How Android Helped Google Find Its Fanboys

Last Updated Jun 1, 2010 6:01 PM EDT

Love it or hate it, the world of consumer electronics breeds a unique brand of intensely loyal and energetic consumer -- the fanboy. Apple (APPL), maker of some of the world's finest gadgets, has long been the beneficiary of these online zealots. Now, with the introduction of Android, Google (GOOG) has finally managed to inspire a similar following of its own.

How do you separate out a fanboy, or fangirl, from your average user? Hyperbolic brand loyalty is an important clue. Over at Techcrunch, MG Siegler's negative review of the new HTC EVO 4G this weekend drew nearly 600 comments. As Siegler writes,

I had just slandered the latest reincarnation of their savior. They had to respond. And they did. Hundreds of them. It was quite impressive.

Why is such zealotry a good thing? Because passion is important. If people actually care about Android that much, Google is clearly doing something right. Windows Mobile has never instilled this type of passion in anyone.

There are all sorts of intangible benefits to this kind of fanbase:
  • Driving enormous amounts of traffic on the web
  • Generating excitement for new products that reaches the average consumer
  • Reinforcing marketing from the bottom up
Google's main product, search, generates a kind of reverence and loyalty. But true fanboys require two things: a product in flux and an obvious enemy. The wealth of new phones using Android and the explosive growth of its app market feeds this appetite for something new. And the contest between Apple and Google in the smartphone market provides the perfect struggle for Android's fan culture to fixate on.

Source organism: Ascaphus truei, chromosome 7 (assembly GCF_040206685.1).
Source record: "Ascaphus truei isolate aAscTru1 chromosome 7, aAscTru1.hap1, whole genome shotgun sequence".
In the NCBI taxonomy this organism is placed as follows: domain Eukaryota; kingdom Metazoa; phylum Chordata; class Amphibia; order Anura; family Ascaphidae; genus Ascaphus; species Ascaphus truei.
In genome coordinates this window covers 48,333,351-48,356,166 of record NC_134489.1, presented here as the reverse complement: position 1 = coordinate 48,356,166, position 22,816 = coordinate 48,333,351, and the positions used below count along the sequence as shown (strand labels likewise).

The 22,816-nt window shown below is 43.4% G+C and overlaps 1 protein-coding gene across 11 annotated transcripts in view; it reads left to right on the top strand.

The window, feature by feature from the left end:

What's crucial about this passion is that these fans are not just fixated on individual phones, or the Android operating system, but Google as a whole. Many see themselves as foot soldiers in a larger, philosophical struggle between the locked down perfection that Apple offers and the messy openness that Google has chosen. It's a meme that Android VP Vic Gundotra highlighted at the recent I/O conference, one that the company will continue to exploit across the entire spectrum of its operations. And the fanboys will be there, backing them every step of the way.

  • Ben Popper

    Ben Popper writes at the intersection of culture and technology. His work has been published in the NY Times, Washington Post, Fast Company, Rolling Stone, The Atlantic and many others. He lives at www.benpopper.com.